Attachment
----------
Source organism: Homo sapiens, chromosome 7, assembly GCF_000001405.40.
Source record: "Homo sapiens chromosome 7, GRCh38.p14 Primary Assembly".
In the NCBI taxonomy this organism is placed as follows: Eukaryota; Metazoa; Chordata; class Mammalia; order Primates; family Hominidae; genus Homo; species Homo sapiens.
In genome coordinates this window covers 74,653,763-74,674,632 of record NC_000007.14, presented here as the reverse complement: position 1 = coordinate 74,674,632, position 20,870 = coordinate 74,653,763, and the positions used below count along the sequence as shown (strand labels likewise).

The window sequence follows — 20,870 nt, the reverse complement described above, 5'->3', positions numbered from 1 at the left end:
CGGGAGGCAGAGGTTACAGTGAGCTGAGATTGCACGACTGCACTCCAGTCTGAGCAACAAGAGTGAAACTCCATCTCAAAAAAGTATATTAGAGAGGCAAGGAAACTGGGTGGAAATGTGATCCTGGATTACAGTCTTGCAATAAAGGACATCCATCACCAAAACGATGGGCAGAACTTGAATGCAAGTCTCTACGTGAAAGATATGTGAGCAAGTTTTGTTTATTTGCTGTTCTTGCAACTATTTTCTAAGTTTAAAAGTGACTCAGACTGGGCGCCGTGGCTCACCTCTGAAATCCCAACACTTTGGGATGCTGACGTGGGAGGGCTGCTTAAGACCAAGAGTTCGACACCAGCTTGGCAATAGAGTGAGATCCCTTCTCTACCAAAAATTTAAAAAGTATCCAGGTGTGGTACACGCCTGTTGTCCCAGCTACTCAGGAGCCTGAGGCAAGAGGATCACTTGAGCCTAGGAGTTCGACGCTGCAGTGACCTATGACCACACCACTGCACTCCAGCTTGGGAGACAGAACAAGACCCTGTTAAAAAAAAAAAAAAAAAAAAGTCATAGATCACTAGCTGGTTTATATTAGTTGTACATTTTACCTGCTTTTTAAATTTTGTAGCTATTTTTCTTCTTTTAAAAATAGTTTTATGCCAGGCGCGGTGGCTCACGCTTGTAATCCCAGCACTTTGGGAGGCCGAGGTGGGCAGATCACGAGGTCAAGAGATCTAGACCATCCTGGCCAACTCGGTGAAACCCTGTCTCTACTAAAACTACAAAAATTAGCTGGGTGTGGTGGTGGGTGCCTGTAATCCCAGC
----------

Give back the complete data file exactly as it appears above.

Source organism: Homo sapiens, chromosome 7, assembly GCF_000001405.40.
Source record: "Homo sapiens chromosome 7, GRCh38.p14 Primary Assembly".
In the NCBI taxonomy this organism is placed as follows: Eukaryota; Metazoa; Chordata; class Mammalia; order Primates; family Hominidae; genus Homo; species Homo sapiens.
In genome coordinates this window covers 74,653,763-74,674,632 of record NC_000007.14, presented here as the reverse complement: position 1 = coordinate 74,674,632, position 20,870 = coordinate 74,653,763, and the positions used below count along the sequence as shown (strand labels likewise).

The window sequence follows — 20,870 nt, the reverse complement described above, 5'->3', positions numbered from 1 at the left end:
CGGGAGGCAGAGGTTACAGTGAGCTGAGATTGCACGACTGCACTCCAGTCTGAGCAACAAGAGTGAAACTCCATCTCAAAAAAGTATATTAGAGAGGCAAGGAAACTGGGTGGAAATGTGATCCTGGATTACAGTCTTGCAATAAAGGACATCCATCACCAAAACGATGGGCAGAACTTGAATGCAAGTCTCTACGTGAAAGATATGTGAGCAAGTTTTGTTTATTTGCTGTTCTTGCAACTATTTTCTAAGTTTAAAAGTGACTCAGACTGGGCGCCGTGGCTCACCTCTGAAATCCCAACACTTTGGGATGCTGACGTGGGAGGGCTGCTTAAGACCAAGAGTTCGACACCAGCTTGGCAATAGAGTGAGATCCCTTCTCTACCAAAAATTTAAAAAGTATCCAGGTGTGGTACACGCCTGTTGTCCCAGCTACTCAGGAGCCTGAGGCAAGAGGATCACTTGAGCCTAGGAGTTCGACGCTGCAGTGACCTATGACCACACCACTGCACTCCAGCTTGGGAGACAGAACAAGACCCTGTTAAAAAAAAAAAAAAAAAAAAGTCATAGATCACTAGCTGGTTTATATTAGTTGTACATTTTACCTGCTTTTTAAATTTTGTAGCTATTTTTCTTCTTTTAAAAATAGTTTTATGCCAGGCGCGGTGGCTCACGCTTGTAATCCCAGCACTTTGGGAGGCCGAGGTGGGCAGATCACGAGGTCAAGAGATCTAGACCATCCTGGCCAACTCGGTGAAACCCTGTCTCTACTAAAACTACAAAAATTAGCTGGGTGTGGTGGTGGGTGCCTGTAATCCCAGC